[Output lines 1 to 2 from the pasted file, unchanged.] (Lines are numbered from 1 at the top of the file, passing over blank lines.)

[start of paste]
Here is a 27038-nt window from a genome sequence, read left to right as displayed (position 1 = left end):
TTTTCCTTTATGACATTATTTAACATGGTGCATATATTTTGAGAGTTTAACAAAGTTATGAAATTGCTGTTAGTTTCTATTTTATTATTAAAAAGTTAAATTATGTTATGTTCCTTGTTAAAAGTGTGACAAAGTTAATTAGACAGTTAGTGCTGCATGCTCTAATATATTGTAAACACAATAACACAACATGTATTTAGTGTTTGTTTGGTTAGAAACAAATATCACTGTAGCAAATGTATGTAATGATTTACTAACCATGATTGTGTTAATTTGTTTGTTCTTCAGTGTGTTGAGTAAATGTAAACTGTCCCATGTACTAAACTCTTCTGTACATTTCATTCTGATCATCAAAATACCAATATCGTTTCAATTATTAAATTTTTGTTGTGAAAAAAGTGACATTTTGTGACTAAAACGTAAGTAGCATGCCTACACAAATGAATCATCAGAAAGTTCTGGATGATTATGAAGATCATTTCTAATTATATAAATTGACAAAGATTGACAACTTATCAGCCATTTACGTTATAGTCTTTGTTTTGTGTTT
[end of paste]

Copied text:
Here is a 27038-nt window from a genome sequence, read left to right as displayed (position 1 = left end):
TTTTCCTTTATGACATTATTTAACATGGTGCATATATTTTGAGAGTTTAACAAAGTTATGAAATTGCTGTTAGTTTCTATTTTATTATTAAAAAGTTAAATTATGTTATGTTCCTTGTTAAAAGTGTGACAAAGTTAATTAGACAGTTAGTGCTGCATGCTCTAATATATTGTAAACACAATAACACAACATGTATTTAGTGTTTGTTTGGTTAGAAACAAATATCACTGTAGCAAATGTATGTAATGATTTACTAACCATGATTGTGTTAATTTGTTTGTTCTTCAGTGTGTTGAGTAAATGTAAACTGTCCCATGTACTAAACTCTTCTGTACATTTCATTCTGATCATCAAAATACCAATATCGTTTCAATTATTAAATTTTTGTTGTGAAAAAAGTGACATTTTGTGACTAAAACGTAAGTAGCATGCCTACACAAATGAATCATCAGAAAGTTCTGGATGATTATGAAGATCATTTCTAATTATATAAATTGACAAAGATTGACAACTTATCAGCCATTTACGTTATAGTCTTTGTTTTGTGTTT